Twin catalytic converters und linear oxygen sensors for low exhaust emis-sions
    The emission control system of the new Mercedes eight-cylinder engine follows a two-stage concept and is therefore highly effective. In addition to in-engine measures such as continuous camshaft adjustment, adaptive combustion control by tumble flaps, internal exhaust gas recirculation and secondary air injection, which ensure low engine-out emissions, the new CL 500 is equipped with two close-coupled catalytic converters as standard. These consist of two individual monoliths or bricks, each of which is monitored by two oxygen sensors: a control sensor and a diagnostic sensor which analyses the exhaust flow in the gap between the two bricks.
    This oxygen sensing is linear, which means that the oxygen sensors are already active immediately after a cold start, supplying information about the exhaust gas constituents for the electronic control unit of the V8 engine to process when controlling the warm-up phase. This enables the catalytic converters to reach their normal operating temperature more rapidly.
    Thanks to its ultra-modern technology and efficient emission control system, the new eight-cylinder engine complies with the most stringent exhaust emission standards currently in force; it also has the potential to meet limits which are planned for the future.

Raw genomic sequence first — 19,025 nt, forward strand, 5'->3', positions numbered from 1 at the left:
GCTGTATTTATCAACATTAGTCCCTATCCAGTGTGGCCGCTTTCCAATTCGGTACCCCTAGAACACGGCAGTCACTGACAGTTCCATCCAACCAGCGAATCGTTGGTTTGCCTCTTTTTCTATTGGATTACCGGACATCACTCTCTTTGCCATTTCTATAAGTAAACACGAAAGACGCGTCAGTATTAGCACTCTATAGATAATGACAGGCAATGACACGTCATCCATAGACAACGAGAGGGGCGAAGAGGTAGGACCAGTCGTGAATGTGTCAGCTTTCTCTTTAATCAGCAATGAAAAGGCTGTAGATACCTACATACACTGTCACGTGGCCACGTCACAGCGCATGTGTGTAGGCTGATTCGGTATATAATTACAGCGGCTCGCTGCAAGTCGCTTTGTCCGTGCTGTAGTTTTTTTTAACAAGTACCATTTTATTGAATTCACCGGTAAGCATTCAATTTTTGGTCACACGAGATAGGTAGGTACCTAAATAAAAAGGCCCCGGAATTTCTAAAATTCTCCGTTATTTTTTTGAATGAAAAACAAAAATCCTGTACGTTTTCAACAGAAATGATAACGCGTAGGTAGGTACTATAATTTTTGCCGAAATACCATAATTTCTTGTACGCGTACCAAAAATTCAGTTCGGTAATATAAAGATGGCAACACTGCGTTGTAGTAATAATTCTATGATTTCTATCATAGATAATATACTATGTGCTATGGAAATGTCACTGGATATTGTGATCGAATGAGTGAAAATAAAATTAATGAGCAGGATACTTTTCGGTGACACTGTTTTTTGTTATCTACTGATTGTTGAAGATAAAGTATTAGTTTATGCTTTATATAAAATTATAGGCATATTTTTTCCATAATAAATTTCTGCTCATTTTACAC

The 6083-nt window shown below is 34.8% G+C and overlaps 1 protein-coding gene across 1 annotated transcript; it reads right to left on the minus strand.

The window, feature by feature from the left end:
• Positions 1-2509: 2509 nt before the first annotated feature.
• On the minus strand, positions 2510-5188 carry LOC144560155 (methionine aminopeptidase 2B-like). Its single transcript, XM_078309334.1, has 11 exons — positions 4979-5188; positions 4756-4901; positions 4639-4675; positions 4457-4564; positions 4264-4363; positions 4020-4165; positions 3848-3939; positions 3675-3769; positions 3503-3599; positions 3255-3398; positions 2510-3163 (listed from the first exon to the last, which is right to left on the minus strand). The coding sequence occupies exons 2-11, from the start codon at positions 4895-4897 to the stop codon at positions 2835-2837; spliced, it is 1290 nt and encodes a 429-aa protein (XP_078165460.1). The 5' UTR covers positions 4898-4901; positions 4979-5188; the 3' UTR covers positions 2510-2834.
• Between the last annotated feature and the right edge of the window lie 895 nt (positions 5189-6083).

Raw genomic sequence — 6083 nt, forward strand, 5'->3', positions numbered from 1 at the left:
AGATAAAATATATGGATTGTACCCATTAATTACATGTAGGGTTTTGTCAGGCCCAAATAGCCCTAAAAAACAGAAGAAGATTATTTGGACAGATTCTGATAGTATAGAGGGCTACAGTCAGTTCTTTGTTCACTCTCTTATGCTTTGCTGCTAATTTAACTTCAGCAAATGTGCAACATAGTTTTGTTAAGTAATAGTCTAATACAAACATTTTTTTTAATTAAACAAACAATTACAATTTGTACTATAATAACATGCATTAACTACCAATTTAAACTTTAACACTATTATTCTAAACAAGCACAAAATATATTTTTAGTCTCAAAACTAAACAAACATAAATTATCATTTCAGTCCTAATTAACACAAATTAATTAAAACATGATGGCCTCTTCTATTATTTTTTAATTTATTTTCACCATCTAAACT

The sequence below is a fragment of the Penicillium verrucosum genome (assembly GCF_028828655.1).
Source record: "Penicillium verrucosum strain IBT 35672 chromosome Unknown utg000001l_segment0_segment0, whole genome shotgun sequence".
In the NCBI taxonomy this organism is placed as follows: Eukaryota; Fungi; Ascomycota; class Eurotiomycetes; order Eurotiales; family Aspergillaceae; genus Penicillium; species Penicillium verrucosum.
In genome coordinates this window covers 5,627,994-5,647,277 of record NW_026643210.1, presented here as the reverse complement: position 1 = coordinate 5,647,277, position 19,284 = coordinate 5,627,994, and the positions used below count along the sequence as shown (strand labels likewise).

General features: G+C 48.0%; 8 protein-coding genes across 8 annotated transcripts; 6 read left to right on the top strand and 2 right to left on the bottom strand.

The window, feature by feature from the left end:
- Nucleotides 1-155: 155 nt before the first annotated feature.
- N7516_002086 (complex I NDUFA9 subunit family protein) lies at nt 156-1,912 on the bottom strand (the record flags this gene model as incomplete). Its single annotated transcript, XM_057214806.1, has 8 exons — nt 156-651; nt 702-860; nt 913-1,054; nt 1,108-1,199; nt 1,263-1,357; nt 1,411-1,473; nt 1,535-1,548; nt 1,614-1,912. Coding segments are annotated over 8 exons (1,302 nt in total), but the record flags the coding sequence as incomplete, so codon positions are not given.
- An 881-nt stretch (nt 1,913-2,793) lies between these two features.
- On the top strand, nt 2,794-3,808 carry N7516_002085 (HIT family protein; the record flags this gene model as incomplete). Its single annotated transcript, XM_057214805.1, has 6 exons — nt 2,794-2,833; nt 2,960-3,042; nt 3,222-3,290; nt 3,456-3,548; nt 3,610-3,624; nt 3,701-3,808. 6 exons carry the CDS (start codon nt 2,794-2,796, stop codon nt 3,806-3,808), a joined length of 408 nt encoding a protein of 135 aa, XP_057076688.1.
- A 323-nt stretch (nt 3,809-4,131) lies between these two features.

Transmission: seven gears and three different modes for the CL 500
    The eight-cylinder engine of the CL 500 is specified as standard with the 7G-TRONIC seven-speed automatic transmission, the only passenger car transmission of this type in the world. The V12 engine of the CL 600 is paired with a five-speed automatic transmission.
    The conventional, centre-console-mounted automatic selector lever is replaced by a DIRECT SELECT shift lever on the steering column, which allows the driver to select the "P", "N", "R" and "D" positions by slight finger pressure. The commands are transmitted electronically by cable.
    The S/C/M/ mode selector switch on the centre console allows the driver to choose between three different modes: Sport, Comfort and Manual. As well as the transmission characteristics, these modes also allow the characteristics of the accelerator pedal and the suspension (springing and damping) settings to be varied. In Manual mode, the driver changes gear using the steering-wheel gearshift buttons.
    Your Media Contact
    Michael
    Allner
    Model Series S-, CL-, SL-, SLK-Class, Maybach, MB Guard
    Phone: +49 711 17-75846
    Fax: +49 711 17-98646
    N.N.
    Head of Mercedes-Benz Cars Series, Test Vehicles Management, Sports Communications
    Phone: +49 711 17-75847
    Fax: +49 711 17-91602